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By Ransdell Pierson
NEW YORK, July 24 (Reuters) - Wyeth said on Tuesday U.S. regulators would not approve its drug Pristiq for hot flashes until the company completes a lengthy new trial to resolve concerns about potential heart and liver risks, sending Wyeth shares down more than 9 percent.
Wyeth WYE.N said the U.S. Food and Drug Administration has requested a new safety trial for one of its most important experimental medicines, that could take a year or longer to complete.
Analysts said the safety concerns could doom the drug -- which is also awaiting approval as a treatment for depression -- and its potential to ensure earnings growth when Wyeth’s Effexor antidepressant and Protonix ulcer drug face generic competition in coming years.
Credit Suisse analyst Catherine Arnold said she is no longer counting on any sales from Pristiq, given the FDA’s cautionary stance.
“The effect is negative in the longer term and we see a $2.6 billion revenue shortfall and a 31 cent (per share) hit” to Wyeth’s 2011 results, Arnold said in a research note.
The FDA’s concerns stem from elevated liver enzymes seen in a few women taking Pristiq in trials studying it to fight hot flashes, and cardiovascular events seen in one hot-flashes study, Wyeth said.
The company has been counting on Pristiq, a derivative of Wyeth’s $3.5-billion-a-year Effexor, to ease the sting when Effexor’s U.S. patent lapses in 2010 and cheaper generics hit the market.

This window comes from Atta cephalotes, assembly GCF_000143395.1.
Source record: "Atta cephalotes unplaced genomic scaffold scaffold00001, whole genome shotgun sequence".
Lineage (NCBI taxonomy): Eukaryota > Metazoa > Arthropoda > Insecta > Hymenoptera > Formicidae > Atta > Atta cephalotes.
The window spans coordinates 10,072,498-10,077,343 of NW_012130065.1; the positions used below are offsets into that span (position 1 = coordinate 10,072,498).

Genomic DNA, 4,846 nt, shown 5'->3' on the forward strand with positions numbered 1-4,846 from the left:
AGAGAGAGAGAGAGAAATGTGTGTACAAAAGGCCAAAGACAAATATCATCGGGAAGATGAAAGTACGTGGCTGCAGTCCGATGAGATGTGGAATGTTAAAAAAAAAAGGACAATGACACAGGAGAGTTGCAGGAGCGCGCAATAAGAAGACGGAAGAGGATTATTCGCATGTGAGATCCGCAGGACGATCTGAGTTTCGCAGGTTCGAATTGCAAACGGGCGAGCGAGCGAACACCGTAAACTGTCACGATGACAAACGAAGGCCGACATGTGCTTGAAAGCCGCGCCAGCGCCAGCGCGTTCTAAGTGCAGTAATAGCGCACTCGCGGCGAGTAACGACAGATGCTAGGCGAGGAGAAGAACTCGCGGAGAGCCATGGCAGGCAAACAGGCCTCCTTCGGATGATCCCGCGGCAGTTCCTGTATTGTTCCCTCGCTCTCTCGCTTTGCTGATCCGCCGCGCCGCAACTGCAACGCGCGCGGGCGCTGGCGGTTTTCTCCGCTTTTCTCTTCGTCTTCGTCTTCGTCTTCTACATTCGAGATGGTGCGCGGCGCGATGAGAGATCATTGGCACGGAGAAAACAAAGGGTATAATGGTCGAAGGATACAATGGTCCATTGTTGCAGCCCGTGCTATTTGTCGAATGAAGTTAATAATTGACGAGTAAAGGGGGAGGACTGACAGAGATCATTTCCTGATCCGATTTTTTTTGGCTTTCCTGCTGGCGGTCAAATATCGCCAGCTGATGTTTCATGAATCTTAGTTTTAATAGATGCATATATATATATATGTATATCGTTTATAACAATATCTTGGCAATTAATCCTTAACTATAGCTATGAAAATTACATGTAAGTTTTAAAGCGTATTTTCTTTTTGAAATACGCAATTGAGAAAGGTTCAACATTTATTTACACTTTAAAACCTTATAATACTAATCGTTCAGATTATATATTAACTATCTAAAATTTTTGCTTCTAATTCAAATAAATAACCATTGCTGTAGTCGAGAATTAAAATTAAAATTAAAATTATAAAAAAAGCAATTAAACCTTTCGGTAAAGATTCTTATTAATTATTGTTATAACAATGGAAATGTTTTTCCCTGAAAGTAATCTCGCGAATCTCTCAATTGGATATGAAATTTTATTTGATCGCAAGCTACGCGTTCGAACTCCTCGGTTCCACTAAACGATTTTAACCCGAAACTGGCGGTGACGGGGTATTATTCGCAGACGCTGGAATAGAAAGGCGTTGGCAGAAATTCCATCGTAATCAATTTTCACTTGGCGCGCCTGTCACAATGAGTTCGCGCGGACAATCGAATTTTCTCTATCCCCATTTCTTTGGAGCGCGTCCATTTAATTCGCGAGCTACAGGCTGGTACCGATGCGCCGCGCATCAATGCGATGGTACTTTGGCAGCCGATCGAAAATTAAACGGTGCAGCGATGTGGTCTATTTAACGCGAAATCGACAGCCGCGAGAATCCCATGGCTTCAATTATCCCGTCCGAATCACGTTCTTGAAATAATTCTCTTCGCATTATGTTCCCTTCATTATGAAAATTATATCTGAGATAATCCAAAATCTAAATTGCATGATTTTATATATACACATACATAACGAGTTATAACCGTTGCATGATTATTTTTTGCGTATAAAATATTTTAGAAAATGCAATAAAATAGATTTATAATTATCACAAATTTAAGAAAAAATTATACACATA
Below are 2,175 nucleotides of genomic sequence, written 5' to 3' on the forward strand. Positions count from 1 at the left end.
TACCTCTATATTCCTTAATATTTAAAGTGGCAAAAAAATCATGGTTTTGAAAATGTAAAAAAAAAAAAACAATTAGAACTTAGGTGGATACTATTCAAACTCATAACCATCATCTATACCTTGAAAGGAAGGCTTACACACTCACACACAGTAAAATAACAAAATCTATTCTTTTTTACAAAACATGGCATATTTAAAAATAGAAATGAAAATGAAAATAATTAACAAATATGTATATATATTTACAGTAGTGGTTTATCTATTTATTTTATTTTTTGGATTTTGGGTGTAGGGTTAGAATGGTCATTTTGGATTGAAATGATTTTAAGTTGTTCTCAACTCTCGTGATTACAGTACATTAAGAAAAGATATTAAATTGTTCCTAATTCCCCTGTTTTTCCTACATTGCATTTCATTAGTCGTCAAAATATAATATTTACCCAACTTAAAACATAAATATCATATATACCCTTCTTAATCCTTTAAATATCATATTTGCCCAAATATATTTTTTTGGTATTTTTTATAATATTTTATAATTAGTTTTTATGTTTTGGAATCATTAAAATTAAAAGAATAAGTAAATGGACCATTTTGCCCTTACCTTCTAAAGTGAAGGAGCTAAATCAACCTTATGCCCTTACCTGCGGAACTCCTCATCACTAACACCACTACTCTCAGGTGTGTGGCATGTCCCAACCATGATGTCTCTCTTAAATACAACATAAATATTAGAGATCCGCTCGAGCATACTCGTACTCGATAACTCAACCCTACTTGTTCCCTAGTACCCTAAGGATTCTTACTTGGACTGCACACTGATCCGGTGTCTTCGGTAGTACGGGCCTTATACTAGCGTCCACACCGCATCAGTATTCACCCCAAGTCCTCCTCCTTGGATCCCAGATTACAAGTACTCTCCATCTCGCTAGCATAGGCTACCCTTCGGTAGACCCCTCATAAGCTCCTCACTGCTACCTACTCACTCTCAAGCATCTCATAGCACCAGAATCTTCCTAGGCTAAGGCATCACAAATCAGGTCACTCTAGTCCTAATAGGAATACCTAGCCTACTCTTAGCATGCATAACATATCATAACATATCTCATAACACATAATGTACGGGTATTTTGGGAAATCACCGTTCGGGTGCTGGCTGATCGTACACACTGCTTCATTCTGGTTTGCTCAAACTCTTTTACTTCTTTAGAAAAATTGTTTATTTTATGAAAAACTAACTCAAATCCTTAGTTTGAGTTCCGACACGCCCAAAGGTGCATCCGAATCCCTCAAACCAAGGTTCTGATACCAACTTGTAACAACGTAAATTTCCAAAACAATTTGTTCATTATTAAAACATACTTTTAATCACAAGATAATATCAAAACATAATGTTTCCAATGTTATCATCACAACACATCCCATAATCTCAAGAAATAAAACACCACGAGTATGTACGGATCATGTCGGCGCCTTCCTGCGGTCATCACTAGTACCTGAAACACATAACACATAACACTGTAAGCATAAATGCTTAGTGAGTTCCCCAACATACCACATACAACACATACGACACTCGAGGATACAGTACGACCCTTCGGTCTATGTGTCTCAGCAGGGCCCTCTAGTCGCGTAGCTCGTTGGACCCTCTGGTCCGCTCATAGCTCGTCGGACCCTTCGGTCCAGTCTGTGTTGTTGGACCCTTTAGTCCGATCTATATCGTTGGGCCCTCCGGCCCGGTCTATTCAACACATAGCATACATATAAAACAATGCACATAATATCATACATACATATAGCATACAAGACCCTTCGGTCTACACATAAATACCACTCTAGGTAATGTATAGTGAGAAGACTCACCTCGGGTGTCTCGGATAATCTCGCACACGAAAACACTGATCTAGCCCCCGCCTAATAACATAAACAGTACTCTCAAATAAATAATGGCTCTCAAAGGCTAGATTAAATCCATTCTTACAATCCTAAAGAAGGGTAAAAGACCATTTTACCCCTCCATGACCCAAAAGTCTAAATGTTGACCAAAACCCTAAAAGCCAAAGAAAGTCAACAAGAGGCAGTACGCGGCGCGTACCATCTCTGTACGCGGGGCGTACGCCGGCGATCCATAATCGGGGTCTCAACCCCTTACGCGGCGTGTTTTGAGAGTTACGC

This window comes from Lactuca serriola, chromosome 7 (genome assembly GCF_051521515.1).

Revenue from Pristiq, which analysts have said could top $2 billion a year, would also help prevent a sharp earnings decline in 2011, when Protonix loses patent protection.
Wyeth said FDA safety concerns on Pristiq’s use for hot flashes are unlikely to hurt the drug’s pending separate U.S. application as a treatment for depression, which Wall Street considers its biggest potential indication.
But Linda Bannister, an analyst with Edward Jones, said the FDA concerns create serious doubts about the drug’s overall future, including its approvability as a depression medicine.
“It leads me to be definitely more cautious on the depression indication because the FDA is very focused on safety, and anything like this will raise red safety flags, regardless of the indication,” Bannister said.
Moreover, she said publicity over the perceived heart and liver risks could deter doctors from prescribing the medicine, even if it were approved for one or both indications.
“It’s a big setback for Wyeth,” said Bannister, who noted Pristiq was unlikely to be approved until 2009 or 2010 -- too late to sufficiently ramp up its sales before Effexor’s patent lapses.
Other industry analysts, including Deutsche Bank analyst Barbara Ryan, had previously questioned Pristiq’s medical value, especially in light of nausea seen in a high percentage of patients taking it in clinical trials.
Gary Stiles, chief medical officer of Wyeth, told reporters on a conference call that the FDA requested the new hot-flashes trial due to elevated liver enzymes seen in three women among 2,000 tested in Wyeth-sponsored trials of the drug for the common symptom of menopause.
“(Elevated) liver enzymes are not an uncommon phenomenon” in drug trials, Stiles said. He said higher levels of the enzymes -- which are considered to be a marker of potential damage to the liver -- returned to normal levels when patients stopped taking Pristiq.
Moreover, Stiles said the FDA was also concerned about some cardiovascular events seen in one of four studies.
“We have looked at the events, and concluded we do not believe they were in any way caused by this,” he said, referring to Pristiq.
He said eight times more women in the trial were taking Pristiq than placebos, to which the drug was compared.
Shares of Wyeth fell $5.04 to $50.96 in afternoon trading on the New York Stock Exchange.